" I had great dinners downtown with Graydon Carter and wonderful ones uptown with Conrad Black, who was in fine form. A cocktail party for Henry Kissinger’s book On China was also fun, the great man having written a hell of a book about a superpower that the more we get to know, the less we understand. And then we have the scandal of the New York Mets, a baseball team hijacked by two real-estate sharks who made their big moolah with Madoff and are now playing the victims because it’s clawback time. Let the poor little Greek boy explain: Fred Wilpon and Saul Katz were two small-time real-estate developers who got lucky in 1980 when Charles Shipman Payson put the New York Mets franchise on sale for a song. In partnership with Nelson Doubleday, Jr., the duo got the team by putting up only 650,000 greenbacks each, with Doubleday financing the rest. When television contracts pushed baseball-franchise values through the roof, the duo bought out the remaining Mets shares from Doubleday—a descendant of the man mistakenly credited with inventing baseball—for $135 million dollars. They had made serious money after purchasing the team from some very shrewd investments with an unknown genius by the name of Bernie Madoff. You all know the rest, but what very few realized at the time is that the duo reportedly contemplated time and again to insure themselves against potential fraud committed by—you guessed it—Bernard Madoff. According to the trustee investigating the Ponzi scheme, Irving H. Picard, Wilpon and Katz’s decision to shop for insurance is proof that they knew Madoff was cheating." (Taki Theodoracopulos)


"Having interviewed so many designers by now, we could probably write a scholarly paper on designers with dyslexia because so many people we interview suffered through school with their intensely visual rather than verbal minds and Brett Beldock is one of them. We happened to be talking about schools and learning issues on the way in to her Upper East Side apartment and our first questions naturally turned to the subject." (NYSocialDiary)

"Fighting to shake off his party-boy image since the success of 'The Social Network,' Facebook billionaire Sean Parker insists rumors of his past drug use mean he's been  'stigmatized by a victimless crime.' The charismatic Facebook founding president, worth about $1.6 billion, is depicted in the hit movie as a hard-partying nerd by Justin Timberlake, whose character parties with others using cocaine. Parker's parties at his $20 million Greenwich Village townhouse named, after Bacchus, the Roman god of intoxication, and a 2005 drug-related arrest (which didn't result in charges) seem to reinforce that image ... He told us, 'There's a certain pressure from the press and even from the people I meet to live up to that reputation that's been created by the film.' Parker hosted a celeb-packed after-party at the Coachella festival in April that lasted until after 4 a.m.'Even if I set out to throw a really small party, there's expectations about what it's going to be like. People assume it's going to be a wild, crazy thing,' he said. He refused to say whether he currently uses drugs but said, "It is an individual decision that doesn't hurt others, and it's a victimless crime as long as you're not hurting yourself. You end up with collateral [reputation] damage because it is stigmatized.' Of 'The Social Network,' Parker said, 'I take less of an issue with the depiction of drug use than I do with . . . [the depiction of my] behavior to other people.' A 'pro-individual liberty' activist, Parker last year donated $100,000 to back California's proposition 19 to legalize marijuana. "It's inconvenient for me to take a stand on this issue," he told us. "I'm certainly not making anything easier on myself [professionally].'" (PageSix)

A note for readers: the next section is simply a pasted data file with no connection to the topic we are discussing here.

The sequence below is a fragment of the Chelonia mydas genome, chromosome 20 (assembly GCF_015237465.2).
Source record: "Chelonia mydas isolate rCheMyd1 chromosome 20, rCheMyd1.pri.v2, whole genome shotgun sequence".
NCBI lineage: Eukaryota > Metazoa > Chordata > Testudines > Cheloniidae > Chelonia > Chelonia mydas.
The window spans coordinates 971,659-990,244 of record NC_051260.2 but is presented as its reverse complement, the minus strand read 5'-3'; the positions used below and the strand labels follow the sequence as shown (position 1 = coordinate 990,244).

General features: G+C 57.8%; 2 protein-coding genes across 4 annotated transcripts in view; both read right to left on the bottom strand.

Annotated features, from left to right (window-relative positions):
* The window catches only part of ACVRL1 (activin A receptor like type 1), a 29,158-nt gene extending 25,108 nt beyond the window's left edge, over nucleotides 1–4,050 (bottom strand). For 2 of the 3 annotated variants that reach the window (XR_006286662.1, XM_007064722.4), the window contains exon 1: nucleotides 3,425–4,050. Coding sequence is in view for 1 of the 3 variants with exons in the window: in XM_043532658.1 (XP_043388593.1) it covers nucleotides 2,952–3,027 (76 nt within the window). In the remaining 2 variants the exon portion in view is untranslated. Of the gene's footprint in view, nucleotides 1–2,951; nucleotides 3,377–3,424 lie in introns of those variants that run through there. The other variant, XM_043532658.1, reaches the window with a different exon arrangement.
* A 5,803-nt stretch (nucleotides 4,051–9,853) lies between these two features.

"A lesson from Karl Lagerfeld: 'It's very dangerous—if you want to get enemies, you do cartoons.' The Chanel creative director shared this little piece of wisdom with Style.com last night at the Gordon Parks Foundation annual charity dinner, where he was honored along with Spike Lee, Arianna Huffington, and Stephanie Winston Wolkoff for being a visionary creative in his respective field. 'If I had more time, I would go back to cartoons and illustrations,' Lagerfeld said as he arrived with Freja Beha Erichsen ... And as for collecting photographs like the ones by Gordon Parks, Renate Aller, and Bruce Weber that were on the block at the auction, the Kaiser 'has no space for photos.' Iman, the mistress of ceremonies for the evening, wasn't buying, either, but her reasoning was a bit different—she already has several Gordon Parks photographs at home. Before performances by Rufus Wainwright and Blue Man Group, the model—who worked with the legendary Parks in the early days of her career—reminisced about the lensman." (Style)

No comments: